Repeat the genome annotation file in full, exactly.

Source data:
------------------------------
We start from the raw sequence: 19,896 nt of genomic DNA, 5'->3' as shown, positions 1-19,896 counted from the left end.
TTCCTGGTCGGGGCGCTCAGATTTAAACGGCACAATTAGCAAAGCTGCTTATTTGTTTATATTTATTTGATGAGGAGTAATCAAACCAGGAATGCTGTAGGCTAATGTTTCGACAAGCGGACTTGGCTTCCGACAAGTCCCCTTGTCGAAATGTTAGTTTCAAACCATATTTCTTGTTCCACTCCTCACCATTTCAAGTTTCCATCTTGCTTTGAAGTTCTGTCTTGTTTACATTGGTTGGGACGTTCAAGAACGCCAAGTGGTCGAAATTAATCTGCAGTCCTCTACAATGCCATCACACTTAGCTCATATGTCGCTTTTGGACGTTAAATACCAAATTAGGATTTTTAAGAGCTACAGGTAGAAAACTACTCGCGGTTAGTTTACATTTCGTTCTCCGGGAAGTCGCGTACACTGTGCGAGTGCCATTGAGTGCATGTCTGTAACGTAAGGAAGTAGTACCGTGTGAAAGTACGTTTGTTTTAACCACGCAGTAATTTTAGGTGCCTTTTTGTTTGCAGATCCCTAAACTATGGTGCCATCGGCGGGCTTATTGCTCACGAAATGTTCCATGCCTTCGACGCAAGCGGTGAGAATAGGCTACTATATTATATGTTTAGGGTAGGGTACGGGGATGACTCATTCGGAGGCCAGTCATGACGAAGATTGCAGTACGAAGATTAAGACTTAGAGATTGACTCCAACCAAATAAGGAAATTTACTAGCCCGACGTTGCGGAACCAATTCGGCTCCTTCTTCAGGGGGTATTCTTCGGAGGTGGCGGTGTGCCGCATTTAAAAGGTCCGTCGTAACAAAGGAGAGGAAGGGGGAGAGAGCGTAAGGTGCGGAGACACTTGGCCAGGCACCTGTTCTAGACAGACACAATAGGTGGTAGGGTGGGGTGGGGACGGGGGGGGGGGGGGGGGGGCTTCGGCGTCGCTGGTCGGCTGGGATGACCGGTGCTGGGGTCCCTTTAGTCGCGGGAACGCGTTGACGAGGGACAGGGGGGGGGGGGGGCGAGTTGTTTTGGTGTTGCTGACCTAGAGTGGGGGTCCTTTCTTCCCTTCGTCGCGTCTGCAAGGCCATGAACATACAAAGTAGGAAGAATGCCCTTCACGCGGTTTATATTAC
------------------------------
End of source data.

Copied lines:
We start from the raw sequence: 19,896 nt of genomic DNA, 5'->3' as shown, positions 1-19,896 counted from the left end.
TTCCTGGTCGGGGCGCTCAGATTTAAACGGCACAATTAGCAAAGCTGCTTATTTGTTTATATTTATTTGATGAGGAGTAATCAAACCAGGAATGCTGTAGGCTAATGTTTCGACAAGCGGACTTGGCTTCCGACAAGTCCCCTTGTCGAAATGTTAGTTTCAAACCATATTTCTTGTTCCACTCCTCACCATTTCAAGTTTCCATCTTGCTTTGAAGTTCTGTCTTGTTTACATTGGTTGGGACGTTCAAGAACGCCAAGTGGTCGAAATTAATCTGCAGTCCTCTACAATGCCATCACACTTAGCTCATATGTCGCTTTTGGACGTTAAATACCAAATTAGGATTTTTAAGAGCTACAGGTAGAAAACTACTCGCGGTTAGTTTACATTTCGTTCTCCGGGAAGTCGCGTACACTGTGCGAGTGCCATTGAGTGCATGTCTGTAACGTAAGGAAGTAGTACCGTGTGAAAGTACGTTTGTTTTAACCACGCAGTAATTTTAGGTGCCTTTTTGTTTGCAGATCCCTAAACTATGGTGCCATCGGCGGGCTTATTGCTCACGAAATGTTCCATGCCTTCGACGCAAGCGGTGAGAATAGGCTACTATATTATATGTTTAGGGTAGGGTACGGGGATGACTCATTCGGAGGCCAGTCATGACGAAGATTGCAGTACGAAGATTAAGACTTAGAGATTGACTCCAACCAAATAAGGAAATTTACTAGCCCGACGTTGCGGAACCAATTCGGCTCCTTCTTCAGGGGGTATTCTTCGGAGGTGGCGGTGTGCCGCATTTAAAAGGTCCGTCGTAACAAAGGAGAGGAAGGGGGAGAGAGCGTAAGGTGCGGAGACACTTGGCCAGGCACCTGTTCTAGACAGACACAATAGGTGGTAGGGTGGGGTGGGGACGGGGGGGGGGGGGGGGGGGCTTCGGCGTCGCTGGTCGGCTGGGATGACCGGTGCTGGGGTCCCTTTAGTCGCGGGAACGCGTTGACGAGGGACAGGGGGGGGGGGGGGCGAGTTGTTTTGGTGTTGCTGACCTAGAGTGGGGGTCCTTTCTTCCCTTCGTCGCGTCTGCAAGGCCATGAACATACAAAGTAGGAAGAATGCCCTTCACGCGGTTTATATTAC